Our new submissions theme is 'Vernacular Photography' and we will be taking submissions until the 1st December. We look forward to viewing people's contributions to this multifaceted project title.
Vernacular photography or amateur photography refers to the creation of photographs by amateur or unknown photographers who take everyday life and common things as subjects.- (wikipedia).
"Aesthetically unpretentious, generally functional images made by amateur snapshooters or grass-roots professionals"- Robin Lenman.
Examples of vernacular photography are: Family Snapshots, Travel Photos, Photo Booth, School/ID Photos, Amateur Portraits, Souvenir Type Photos & Works by Itinerant Photographers
Invented in France and England in the first part of the 19th Century, Photography was for a long time stuck in the portrait studio where the upper classes went to have their picture taken. Within months of Daguerre's 1839 announcement of his photographic breakthrough in Paris, many amateurs began experimenting with the daguerreotype process capturing their members of their families in what would be the first family photographs. By the 1890's there had been a tremendous rise in amateur photography with the arrival of smaller formats and more simple cameras to use. The family album was born, where visual fragments of daily life were collected and preserved.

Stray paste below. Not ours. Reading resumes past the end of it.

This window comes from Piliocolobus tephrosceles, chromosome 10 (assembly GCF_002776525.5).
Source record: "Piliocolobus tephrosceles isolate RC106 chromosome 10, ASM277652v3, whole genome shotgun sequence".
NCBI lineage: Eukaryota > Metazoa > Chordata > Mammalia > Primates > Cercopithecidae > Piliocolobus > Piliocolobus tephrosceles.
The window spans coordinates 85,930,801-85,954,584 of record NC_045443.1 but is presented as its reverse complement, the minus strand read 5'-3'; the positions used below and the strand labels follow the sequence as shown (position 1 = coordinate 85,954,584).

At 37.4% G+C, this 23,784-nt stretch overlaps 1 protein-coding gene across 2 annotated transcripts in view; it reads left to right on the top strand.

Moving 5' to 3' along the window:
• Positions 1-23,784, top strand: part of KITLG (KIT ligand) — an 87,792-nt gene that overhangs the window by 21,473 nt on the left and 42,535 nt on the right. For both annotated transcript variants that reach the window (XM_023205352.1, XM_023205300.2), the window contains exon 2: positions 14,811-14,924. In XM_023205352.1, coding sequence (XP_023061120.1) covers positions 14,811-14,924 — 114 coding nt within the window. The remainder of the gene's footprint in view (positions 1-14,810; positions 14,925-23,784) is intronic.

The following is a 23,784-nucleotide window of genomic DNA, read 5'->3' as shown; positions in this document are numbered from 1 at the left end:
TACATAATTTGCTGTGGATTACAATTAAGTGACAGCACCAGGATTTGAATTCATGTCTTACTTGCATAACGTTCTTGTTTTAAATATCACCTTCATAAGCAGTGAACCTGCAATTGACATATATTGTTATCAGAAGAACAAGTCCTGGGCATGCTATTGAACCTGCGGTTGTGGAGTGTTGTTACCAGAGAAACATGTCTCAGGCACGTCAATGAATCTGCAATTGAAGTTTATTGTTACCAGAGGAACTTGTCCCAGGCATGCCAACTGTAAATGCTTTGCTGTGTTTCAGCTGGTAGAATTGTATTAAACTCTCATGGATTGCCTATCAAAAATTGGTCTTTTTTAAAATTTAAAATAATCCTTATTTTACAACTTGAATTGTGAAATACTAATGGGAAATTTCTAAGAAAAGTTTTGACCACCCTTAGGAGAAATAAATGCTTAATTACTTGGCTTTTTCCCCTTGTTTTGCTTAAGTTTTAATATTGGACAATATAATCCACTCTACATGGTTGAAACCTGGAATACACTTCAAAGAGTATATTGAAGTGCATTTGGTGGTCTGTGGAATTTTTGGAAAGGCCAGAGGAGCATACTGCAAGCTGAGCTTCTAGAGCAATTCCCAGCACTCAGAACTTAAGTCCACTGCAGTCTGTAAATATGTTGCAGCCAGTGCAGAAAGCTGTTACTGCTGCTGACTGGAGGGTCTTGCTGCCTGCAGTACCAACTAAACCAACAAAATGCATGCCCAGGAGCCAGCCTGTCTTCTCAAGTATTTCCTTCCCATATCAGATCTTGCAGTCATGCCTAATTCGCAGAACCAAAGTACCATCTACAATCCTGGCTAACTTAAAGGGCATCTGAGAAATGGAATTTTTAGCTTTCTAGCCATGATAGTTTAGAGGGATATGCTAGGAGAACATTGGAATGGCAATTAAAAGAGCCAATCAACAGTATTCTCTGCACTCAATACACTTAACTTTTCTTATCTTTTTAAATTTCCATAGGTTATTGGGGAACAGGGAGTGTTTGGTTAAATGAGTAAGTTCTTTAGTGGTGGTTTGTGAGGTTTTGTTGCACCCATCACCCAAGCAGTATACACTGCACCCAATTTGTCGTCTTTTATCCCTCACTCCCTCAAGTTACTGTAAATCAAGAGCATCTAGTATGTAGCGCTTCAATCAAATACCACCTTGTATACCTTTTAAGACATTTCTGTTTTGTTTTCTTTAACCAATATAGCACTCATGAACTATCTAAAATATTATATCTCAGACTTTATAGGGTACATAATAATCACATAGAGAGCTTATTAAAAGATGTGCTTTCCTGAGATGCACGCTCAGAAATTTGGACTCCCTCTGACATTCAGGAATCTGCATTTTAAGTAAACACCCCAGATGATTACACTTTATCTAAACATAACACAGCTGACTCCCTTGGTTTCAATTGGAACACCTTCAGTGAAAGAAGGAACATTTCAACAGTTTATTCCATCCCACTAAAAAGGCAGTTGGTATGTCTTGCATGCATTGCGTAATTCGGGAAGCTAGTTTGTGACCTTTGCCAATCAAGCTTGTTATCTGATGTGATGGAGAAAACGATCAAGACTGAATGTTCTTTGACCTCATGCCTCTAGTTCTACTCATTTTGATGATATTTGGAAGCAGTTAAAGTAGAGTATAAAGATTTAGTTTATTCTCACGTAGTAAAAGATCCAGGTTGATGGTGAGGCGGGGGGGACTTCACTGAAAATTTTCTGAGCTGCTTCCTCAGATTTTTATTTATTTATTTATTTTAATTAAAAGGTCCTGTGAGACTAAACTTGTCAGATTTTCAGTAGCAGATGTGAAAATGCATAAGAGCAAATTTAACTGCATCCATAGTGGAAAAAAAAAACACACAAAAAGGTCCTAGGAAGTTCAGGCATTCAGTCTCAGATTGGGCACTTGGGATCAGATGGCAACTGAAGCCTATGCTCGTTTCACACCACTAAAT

This exhibition will attempt to explore the genre of vernacular photography. Submissions can be found, appropriated, re-interpreted or the product of the artists own traditional made photographs.
Please download the PDF for more information, please visit our 'Submit to Exhibit' page to submit work for us to consider exhibiting.
This theme was researched and written on for the The Photographic Angle by Malin Sjoberg, former assistant to the coordinator of exhibitions for MAGNUM photos Paris. M.Sjoberg is currently based in the UK and works both as a practitioner, specialising in historic photographic processes, and as a freelance photographic consultant having studied photography at Rockport College Maine, the Art Institute of Boston and several workshops under the tutelage of Scully & Osterman.